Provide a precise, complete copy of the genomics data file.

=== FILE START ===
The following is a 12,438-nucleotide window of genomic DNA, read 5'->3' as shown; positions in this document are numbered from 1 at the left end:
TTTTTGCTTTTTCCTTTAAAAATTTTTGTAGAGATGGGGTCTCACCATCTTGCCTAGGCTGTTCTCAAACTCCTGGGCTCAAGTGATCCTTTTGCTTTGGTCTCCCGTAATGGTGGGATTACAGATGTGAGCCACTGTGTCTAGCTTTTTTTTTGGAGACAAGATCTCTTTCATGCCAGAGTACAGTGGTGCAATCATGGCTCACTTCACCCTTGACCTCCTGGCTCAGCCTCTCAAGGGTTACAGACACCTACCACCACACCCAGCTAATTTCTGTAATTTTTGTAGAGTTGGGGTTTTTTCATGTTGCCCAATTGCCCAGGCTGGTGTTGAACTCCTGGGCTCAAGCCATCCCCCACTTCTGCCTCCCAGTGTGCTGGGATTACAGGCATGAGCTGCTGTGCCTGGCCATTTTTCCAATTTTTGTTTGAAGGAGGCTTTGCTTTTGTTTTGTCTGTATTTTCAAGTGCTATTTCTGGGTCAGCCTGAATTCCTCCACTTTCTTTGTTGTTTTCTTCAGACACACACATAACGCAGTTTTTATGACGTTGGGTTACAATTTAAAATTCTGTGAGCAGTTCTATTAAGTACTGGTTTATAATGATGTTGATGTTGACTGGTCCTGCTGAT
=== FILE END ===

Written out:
The following is a 12,438-nucleotide window of genomic DNA, read 5'->3' as shown; positions in this document are numbered from 1 at the left end:
TTTTTGCTTTTTCCTTTAAAAATTTTTGTAGAGATGGGGTCTCACCATCTTGCCTAGGCTGTTCTCAAACTCCTGGGCTCAAGTGATCCTTTTGCTTTGGTCTCCCGTAATGGTGGGATTACAGATGTGAGCCACTGTGTCTAGCTTTTTTTTTGGAGACAAGATCTCTTTCATGCCAGAGTACAGTGGTGCAATCATGGCTCACTTCACCCTTGACCTCCTGGCTCAGCCTCTCAAGGGTTACAGACACCTACCACCACACCCAGCTAATTTCTGTAATTTTTGTAGAGTTGGGGTTTTTTCATGTTGCCCAATTGCCCAGGCTGGTGTTGAACTCCTGGGCTCAAGCCATCCCCCACTTCTGCCTCCCAGTGTGCTGGGATTACAGGCATGAGCTGCTGTGCCTGGCCATTTTTCCAATTTTTGTTTGAAGGAGGCTTTGCTTTTGTTTTGTCTGTATTTTCAAGTGCTATTTCTGGGTCAGCCTGAATTCCTCCACTTTCTTTGTTGTTTTCTTCAGACACACACATAACGCAGTTTTTATGACGTTGGGTTACAATTTAAAATTCTGTGAGCAGTTCTATTAAGTACTGGTTTATAATGATGTTGATGTTGACTGGTCCTGCTGAT